Dinner at the Pompeii takeaway: The empire's feasting was legendary, but what did ordinary Romans eat?
Alasdair Riley takes a bite of the past
Thursday 25 April 2013
Whatever your Classics teacher said to wake up slackers at the back of the class, the Roman diet in ancient times was not always a blow-out of tender larks' tongues and roasted flamingo followed by a medicinal visit to the vomitorium.
Standard fare came from whatever was available in the larder or by handing over a few sestertii coins at their equivalent of our local chippy or burger bar.
"Baked dormice and roast parrot were occasionally found on the menu," says Mark Grant, who has spent a lifetime researching the everyday food of the Roman Empire. "But only a few wealthy and bored Romans indulged in such excesses, and even then only on high days and holidays.
"This gave moralists and satirists something to moan about. It was headline stuff which they wrote about at great length. Reading these accounts today is a bit like eating a TV snack while watching Heston Blumenthal on the telly, concocting something extraordinary out of jellyfish that we'd never dream of cooking at home."
That's one of the reasons why Life and Death: Pompeii and Herculaneum, the sell-out exhibition at the British Museum, is so absorbing. It's a snapshot in time, when Mount Vesuvius erupted AD79. Clouds of ash poured down from the sky, engulfing thousands of citizens in a tremendous blast of heat, fixing them at the moment of death.
Grant, 52, author of Roman Cookery: Ancient Recipes for Modern Kitchens, says: "The gold bracelet in the form of a coiled snake or the marble sculpture of the god Pan having sex with a she-goat are show-stoppers. But I go straight to the culina, or kitchen, with its equipment such as a colander or the pottery bottle for fish sauce. There are frescos showing a panel of fish, or a loaf of bread and two figs.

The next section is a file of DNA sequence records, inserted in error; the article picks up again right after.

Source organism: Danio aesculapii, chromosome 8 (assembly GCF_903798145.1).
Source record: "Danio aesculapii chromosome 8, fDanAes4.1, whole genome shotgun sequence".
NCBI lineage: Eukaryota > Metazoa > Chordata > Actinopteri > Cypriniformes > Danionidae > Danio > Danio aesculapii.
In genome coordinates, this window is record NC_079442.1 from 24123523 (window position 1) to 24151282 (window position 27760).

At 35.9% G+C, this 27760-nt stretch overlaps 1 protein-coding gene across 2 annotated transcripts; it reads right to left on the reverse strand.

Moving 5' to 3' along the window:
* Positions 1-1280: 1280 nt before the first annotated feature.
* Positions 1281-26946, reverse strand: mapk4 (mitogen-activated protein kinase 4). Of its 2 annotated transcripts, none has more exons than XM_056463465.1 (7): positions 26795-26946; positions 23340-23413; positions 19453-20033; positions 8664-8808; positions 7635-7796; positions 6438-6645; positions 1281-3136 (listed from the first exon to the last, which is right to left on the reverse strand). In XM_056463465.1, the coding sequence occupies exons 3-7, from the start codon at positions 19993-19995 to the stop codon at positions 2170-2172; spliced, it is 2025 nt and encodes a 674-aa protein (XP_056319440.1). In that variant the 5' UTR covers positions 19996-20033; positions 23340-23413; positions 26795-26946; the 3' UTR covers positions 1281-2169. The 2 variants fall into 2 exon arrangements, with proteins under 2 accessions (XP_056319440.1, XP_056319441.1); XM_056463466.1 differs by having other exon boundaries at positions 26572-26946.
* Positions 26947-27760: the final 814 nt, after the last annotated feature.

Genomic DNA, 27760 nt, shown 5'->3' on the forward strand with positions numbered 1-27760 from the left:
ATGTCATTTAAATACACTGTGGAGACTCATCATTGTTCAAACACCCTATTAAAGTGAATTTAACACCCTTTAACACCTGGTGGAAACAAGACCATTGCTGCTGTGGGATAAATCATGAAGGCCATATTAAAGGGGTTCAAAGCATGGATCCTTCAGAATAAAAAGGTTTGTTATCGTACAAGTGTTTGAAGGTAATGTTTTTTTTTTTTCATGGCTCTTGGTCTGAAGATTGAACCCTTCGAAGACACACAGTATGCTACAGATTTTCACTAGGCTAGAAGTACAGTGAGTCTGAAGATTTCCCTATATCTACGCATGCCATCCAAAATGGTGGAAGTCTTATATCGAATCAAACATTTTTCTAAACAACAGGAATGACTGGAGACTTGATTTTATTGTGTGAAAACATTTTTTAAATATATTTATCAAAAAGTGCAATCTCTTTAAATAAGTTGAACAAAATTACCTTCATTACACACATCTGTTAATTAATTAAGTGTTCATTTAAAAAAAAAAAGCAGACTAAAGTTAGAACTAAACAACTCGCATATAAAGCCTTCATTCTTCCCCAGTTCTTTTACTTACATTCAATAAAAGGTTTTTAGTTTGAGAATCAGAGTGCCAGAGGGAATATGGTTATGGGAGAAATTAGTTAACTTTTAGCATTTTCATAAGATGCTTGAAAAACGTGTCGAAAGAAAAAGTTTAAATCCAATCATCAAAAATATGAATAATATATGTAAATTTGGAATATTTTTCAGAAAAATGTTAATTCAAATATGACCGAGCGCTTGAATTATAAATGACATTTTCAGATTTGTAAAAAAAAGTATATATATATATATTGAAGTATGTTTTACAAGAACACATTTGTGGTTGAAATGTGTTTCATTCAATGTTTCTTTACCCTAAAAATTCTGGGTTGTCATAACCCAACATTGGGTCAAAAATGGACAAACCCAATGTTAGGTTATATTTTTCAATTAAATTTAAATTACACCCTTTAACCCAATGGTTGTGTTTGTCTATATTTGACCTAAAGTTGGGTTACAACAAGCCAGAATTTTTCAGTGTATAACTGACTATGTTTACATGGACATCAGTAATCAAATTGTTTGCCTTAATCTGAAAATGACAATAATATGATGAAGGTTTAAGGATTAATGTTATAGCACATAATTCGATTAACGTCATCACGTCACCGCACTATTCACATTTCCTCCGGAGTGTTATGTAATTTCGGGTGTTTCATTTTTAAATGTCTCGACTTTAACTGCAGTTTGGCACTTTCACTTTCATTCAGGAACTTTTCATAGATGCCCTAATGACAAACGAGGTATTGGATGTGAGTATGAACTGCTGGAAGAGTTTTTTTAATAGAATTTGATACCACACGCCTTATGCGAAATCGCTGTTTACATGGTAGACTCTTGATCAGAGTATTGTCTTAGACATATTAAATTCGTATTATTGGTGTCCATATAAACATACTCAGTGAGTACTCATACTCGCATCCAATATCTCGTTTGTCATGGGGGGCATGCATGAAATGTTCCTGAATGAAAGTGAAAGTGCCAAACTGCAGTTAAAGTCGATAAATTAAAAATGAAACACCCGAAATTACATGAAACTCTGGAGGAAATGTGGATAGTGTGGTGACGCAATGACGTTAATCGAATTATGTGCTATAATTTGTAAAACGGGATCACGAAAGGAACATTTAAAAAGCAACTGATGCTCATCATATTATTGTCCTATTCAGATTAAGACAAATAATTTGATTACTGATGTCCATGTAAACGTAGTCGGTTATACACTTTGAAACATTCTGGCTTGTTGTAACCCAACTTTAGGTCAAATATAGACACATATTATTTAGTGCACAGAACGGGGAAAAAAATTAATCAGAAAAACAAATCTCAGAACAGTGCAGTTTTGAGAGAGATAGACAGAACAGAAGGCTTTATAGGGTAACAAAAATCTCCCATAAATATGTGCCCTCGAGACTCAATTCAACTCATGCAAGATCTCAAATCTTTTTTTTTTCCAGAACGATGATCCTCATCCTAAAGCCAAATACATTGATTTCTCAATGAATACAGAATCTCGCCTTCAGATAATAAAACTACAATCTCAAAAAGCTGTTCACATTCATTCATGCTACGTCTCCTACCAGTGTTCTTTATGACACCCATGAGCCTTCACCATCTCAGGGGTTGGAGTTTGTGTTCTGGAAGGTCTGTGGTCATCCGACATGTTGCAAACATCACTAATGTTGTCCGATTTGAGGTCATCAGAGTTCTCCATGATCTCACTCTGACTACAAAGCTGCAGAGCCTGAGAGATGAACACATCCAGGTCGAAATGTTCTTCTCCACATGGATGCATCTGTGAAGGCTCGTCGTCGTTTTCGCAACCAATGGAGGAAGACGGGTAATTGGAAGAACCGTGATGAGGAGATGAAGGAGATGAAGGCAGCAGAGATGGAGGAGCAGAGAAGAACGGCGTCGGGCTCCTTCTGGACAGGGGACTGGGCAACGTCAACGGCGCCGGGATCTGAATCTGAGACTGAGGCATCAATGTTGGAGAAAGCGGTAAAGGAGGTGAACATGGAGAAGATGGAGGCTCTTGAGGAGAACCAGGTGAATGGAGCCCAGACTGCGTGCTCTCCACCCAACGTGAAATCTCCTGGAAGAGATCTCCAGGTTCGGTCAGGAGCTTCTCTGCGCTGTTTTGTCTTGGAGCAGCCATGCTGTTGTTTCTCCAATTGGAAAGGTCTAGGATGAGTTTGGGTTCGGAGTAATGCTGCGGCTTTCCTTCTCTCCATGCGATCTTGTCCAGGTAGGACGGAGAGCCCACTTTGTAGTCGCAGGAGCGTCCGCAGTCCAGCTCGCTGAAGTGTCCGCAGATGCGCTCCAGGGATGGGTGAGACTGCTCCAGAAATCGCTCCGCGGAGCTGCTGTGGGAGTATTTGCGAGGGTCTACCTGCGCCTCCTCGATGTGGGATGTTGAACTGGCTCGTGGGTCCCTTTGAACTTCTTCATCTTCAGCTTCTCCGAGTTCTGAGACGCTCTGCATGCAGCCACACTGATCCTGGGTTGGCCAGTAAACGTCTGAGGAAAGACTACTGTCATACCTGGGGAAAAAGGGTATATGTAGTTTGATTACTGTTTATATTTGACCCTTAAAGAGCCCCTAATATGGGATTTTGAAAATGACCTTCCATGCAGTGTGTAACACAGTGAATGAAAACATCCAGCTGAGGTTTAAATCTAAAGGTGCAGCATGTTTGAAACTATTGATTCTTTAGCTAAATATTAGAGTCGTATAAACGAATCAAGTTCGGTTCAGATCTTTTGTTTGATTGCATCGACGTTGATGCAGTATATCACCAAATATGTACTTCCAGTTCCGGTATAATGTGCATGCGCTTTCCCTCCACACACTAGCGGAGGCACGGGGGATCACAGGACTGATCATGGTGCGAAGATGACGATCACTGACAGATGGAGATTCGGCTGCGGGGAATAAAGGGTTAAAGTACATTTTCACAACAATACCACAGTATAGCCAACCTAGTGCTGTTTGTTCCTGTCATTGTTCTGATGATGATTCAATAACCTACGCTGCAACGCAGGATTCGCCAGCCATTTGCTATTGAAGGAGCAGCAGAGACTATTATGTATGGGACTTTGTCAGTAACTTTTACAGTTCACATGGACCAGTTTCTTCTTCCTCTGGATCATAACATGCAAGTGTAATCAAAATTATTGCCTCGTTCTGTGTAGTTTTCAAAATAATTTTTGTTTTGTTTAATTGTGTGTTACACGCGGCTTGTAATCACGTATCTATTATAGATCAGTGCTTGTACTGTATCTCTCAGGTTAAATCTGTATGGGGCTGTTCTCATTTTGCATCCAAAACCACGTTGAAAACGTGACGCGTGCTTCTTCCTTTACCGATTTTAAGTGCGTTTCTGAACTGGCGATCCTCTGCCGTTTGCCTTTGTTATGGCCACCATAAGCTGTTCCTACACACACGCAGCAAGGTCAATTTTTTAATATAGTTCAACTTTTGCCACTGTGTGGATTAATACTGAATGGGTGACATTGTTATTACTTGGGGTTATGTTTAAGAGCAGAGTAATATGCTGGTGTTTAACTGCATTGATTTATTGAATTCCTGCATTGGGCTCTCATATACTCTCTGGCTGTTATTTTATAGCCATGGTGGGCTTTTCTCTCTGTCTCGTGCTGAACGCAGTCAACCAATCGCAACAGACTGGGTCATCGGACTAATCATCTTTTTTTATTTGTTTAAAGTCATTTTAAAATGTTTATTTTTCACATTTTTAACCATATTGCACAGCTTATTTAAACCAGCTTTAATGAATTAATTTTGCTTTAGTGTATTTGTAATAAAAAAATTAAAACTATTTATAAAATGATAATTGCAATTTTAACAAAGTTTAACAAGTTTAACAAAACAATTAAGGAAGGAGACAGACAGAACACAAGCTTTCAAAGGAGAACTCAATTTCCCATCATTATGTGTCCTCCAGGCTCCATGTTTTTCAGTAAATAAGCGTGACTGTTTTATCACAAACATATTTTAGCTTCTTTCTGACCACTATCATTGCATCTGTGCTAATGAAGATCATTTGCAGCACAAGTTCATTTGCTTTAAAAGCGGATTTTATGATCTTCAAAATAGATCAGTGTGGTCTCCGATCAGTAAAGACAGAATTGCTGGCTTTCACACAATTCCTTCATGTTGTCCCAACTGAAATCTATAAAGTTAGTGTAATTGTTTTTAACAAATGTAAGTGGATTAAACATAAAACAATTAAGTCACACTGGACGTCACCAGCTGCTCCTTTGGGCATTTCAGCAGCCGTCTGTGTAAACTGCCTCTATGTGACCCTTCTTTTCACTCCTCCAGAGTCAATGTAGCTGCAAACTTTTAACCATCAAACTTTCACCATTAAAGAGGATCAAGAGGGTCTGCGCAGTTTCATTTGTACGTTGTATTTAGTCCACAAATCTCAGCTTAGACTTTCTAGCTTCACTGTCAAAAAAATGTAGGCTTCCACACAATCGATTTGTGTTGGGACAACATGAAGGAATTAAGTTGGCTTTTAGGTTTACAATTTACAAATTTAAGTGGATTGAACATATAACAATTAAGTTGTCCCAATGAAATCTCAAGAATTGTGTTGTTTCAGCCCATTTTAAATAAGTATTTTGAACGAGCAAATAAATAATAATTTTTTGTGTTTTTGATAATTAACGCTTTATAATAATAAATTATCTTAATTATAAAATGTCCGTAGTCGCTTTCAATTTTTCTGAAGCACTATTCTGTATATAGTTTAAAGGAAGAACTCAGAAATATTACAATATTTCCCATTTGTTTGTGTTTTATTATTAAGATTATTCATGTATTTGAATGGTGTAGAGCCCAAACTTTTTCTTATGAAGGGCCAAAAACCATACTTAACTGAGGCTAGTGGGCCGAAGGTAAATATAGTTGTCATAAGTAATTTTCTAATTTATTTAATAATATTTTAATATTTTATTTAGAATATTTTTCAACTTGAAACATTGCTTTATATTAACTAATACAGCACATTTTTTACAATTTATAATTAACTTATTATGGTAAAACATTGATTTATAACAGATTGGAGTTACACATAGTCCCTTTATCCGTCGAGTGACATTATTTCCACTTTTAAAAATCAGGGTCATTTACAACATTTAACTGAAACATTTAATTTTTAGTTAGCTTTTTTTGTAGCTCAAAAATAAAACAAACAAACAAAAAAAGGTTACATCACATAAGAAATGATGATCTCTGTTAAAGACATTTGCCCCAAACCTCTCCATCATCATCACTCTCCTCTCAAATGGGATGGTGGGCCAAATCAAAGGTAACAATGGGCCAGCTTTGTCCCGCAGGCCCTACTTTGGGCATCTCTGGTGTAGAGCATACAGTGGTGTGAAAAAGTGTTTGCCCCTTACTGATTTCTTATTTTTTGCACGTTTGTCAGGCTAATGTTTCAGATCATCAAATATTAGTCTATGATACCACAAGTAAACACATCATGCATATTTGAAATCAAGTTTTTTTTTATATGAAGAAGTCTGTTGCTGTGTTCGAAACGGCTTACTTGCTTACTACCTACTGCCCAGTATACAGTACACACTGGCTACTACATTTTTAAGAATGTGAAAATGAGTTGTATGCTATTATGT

There are paintings of everyday food: a rabbit grazing on a bunch of grapes and two partridges hanging on a wall. The food is so real you can almost smell it and eat it. "The home and domestic life are things we all share. The exhibition is a wonderful opportunity to explore how people like us lived in Roman times. They didn't all go to the baths or the amphitheatre but everyone, poor or wealthy, had a home."
As a 16-year-old schoolboy in Bristol, Grant discovered ancient Roman cookery was his hobby. He was the most popular boy in his class when he appeared on Mondays with a satchel full of home-baked bread and sausages made from hog casings acquired from his local butcher, filled with ground pork flavoured with spices from the city-centre market.
His hobby became a passion at the University of St Andrews, where he studied Classics. He was feted for the meals he cooked for the university Classics society (togas encouraged, but not mandatory). Other feasts followed there while researching his doctorate on the diet of Roman emperor Julian the Apostate.
Now firmly launched on a voyage to the wilder shores of food culture in the ancient world and with a taste for exploring uncharted territories on the Roman gastronomic map, his collection – and translation – of recipes grew and grew. As well as seeking out hidden gems among the pages of less well-known works, Grant had a nose for the aromas of the kitchen and became a dab hand at the stove
His academic studies and his hobby took a practical turn when he then enrolled as a student of catering management at Manchester Polytechnic. The one-year course included a compulsory chef's traineeship during which he developed professional skills that allowed him to adapt ancient Roman recipes for use in the modern kitchen.